Sometimes, as a mom, you have days like I had yesterday. The type of day where you wake up next to your 3 year old son, and have vague memories of your husband helping said 3 year old during the night, as he experienced crying melt downs over a runny nose and goopy eye. You can’t quite remember all that happened, because on the off chance you are actually sleeping while quite pregnant, you do all you can to ignore the world around you and stay in dreamland. The clock reads 8 am, and you can no longer ignore the baby acrobat-ting on your bladder. So you try to climb out of bed while simultaneously getting stuck and experiencing an odd foot cramp.
If you are anything like me, electro-shocked mom zombie is an apt description of your morning state. You look to your right to see your 2 children enjoying a kids show, and move towards the coffee maker. It is at this moment that your son states “Mom, I am hungry and I haven’t eaten breakfast.” Ah yes… breakfast. It’s all coming back to you. It’s been one of those weeks, and amazingly you have managed to avoid grocery shopping for over a week. Unfortunately this means there is no food… Yesterday you visited the only corner store for several kilometres, and payed a whopping $8.75 for a loaf of bread and bag of mediocre hot crossed buns. You tried to do the math on what could cost what, but simply swallowed your shock and passed your visa over the counter with a smile. No boys, we can not buy candy.
“Would you like a bun?” You utter with a smile and cheery voice, in hopes they won’t realize there aren’t really any other options aside from toast. The 3 yo says no, the 5 yo says yes, and then follows up said bun with 2 pieces of pb&j toast. Ahh. Breakfast complete. That means you can steam the last drop of milk for your coffee, and there is still a drop for your husband who is fast asleep in the 3yo’s bunk. Bless his heart.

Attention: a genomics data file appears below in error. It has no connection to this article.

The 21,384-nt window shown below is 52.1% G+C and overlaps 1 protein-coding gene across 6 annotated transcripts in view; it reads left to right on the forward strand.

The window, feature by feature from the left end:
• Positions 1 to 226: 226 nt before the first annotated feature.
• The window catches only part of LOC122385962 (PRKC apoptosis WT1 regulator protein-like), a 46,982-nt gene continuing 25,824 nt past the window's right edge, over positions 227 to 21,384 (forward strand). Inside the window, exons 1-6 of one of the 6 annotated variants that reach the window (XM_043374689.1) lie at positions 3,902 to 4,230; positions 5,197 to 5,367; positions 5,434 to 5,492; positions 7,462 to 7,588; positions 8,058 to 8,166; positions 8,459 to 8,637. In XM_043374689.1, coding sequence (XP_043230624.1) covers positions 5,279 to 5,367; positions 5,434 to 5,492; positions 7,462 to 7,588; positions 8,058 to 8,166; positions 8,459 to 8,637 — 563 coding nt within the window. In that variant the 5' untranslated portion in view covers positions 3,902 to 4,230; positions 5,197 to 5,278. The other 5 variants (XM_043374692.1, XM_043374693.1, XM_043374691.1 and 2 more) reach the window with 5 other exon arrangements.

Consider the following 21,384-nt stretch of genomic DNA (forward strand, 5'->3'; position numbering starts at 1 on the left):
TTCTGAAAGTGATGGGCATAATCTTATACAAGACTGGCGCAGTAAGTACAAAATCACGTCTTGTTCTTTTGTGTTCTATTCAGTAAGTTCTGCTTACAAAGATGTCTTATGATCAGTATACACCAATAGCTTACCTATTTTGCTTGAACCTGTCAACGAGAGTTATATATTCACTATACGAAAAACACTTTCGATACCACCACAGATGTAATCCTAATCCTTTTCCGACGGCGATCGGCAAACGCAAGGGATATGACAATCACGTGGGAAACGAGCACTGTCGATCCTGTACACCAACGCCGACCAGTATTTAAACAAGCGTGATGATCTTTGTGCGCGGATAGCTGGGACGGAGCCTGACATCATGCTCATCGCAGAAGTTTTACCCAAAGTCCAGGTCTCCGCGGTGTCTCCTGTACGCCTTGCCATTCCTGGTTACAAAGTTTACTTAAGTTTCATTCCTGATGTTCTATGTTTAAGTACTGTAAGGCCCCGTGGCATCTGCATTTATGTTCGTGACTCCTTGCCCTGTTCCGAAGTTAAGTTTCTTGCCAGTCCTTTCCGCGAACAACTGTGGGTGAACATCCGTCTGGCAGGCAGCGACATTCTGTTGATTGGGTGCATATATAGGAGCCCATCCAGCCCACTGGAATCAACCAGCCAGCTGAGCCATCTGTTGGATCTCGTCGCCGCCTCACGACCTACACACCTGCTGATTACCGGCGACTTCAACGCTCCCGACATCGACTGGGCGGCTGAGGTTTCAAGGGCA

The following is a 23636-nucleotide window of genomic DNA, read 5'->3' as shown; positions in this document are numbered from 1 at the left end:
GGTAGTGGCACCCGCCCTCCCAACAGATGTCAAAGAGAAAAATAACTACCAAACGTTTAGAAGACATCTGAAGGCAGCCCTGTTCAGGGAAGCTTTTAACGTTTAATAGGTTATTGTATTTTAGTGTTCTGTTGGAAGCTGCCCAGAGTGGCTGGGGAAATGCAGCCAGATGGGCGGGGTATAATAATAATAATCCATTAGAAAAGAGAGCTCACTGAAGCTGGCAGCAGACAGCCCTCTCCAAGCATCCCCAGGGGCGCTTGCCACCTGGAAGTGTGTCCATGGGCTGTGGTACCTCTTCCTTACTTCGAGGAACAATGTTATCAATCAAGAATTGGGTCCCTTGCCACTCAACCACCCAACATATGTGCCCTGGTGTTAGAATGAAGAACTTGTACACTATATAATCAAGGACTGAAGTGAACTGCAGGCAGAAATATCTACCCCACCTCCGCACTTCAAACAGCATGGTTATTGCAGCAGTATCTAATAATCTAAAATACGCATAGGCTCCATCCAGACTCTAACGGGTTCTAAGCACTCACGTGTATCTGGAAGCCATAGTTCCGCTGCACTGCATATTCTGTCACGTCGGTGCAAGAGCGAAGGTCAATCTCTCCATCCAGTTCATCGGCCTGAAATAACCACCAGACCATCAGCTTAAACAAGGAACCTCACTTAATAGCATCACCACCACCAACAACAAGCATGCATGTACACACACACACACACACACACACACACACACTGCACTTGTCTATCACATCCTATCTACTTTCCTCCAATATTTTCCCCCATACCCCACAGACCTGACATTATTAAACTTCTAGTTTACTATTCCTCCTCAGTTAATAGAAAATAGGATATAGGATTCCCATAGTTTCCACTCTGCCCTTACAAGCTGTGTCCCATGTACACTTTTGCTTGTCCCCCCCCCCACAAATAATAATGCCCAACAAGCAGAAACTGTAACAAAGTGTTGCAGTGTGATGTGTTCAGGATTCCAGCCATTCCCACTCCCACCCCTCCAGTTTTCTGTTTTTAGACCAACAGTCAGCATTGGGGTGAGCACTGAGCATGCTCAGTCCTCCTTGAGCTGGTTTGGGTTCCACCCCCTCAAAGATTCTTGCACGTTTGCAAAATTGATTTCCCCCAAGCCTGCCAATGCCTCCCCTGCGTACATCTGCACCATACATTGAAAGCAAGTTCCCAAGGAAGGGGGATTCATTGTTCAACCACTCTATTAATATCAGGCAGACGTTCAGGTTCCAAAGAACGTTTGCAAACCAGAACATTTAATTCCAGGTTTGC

The morning goes relatively smoothly, and you savor your toast and coffee while mentally going through your list. Yes, the list that accumulated last night while you were not sleeping and having what seemed to be a very amusing text conversation with your younger sister. The type of list that pops into the mind of a very pregnant brain. You will go down to the crawl space, retrieve the baby clothes and diapers for sorting and washing, clean the kitchen, grocery shop, spring clean the van, and mentally try to figure out how you will crouch down to vacuum the back row.
Better wake your husband first so he can get ready for work.
“Mom, can we go biking on the road today? The snow is almost gone!” Ah yes, biking. You have been avoiding this because you aren’t quite sure where or how the bikes were put away in the fall when you were plagued with nausea from previously mentioned baby, and living in a slight state of dillusion.
“Yay!! Biking!!!” exclaims the 3 year old.
“Maybe. We can try…” You say. You are then asked about biking for the next hour by the 5 year old… who is seeking a much more definitive answer. You see, he doesn’t understand that sometimes, as a mom, you can not give concrete answers. It may be that the bike is unaccessable… or that you will not accomplish your list. But you will try, so you give the all encompassing “maybe.” Cleaning the van is moved up to step 1… after putting on real pants.
You get the kids coats and boots on, and remind your husband about fixing the windshield wiper before he heads out to film for the day and night. That is also in the back of your mind… pace yourself you say, solo supper and bed time tonight. You start the mission for the bikes. The shed is empty. Shoot… maybe its in the back with the lawn mowers… nope. That means it is most likely under the blue tarp beside the shed that is half burried in snow, and frozen to the ground. Your husband confirms you worst fear; the bikes are under the blue tarp. He can’t get them out and needs to get on the road, but “If you want to break away the ice and try to work them out you can. (of course that is what you want to do at 8.5 months pregnant) I don ‘t know why you promised them they could ride bikes today…”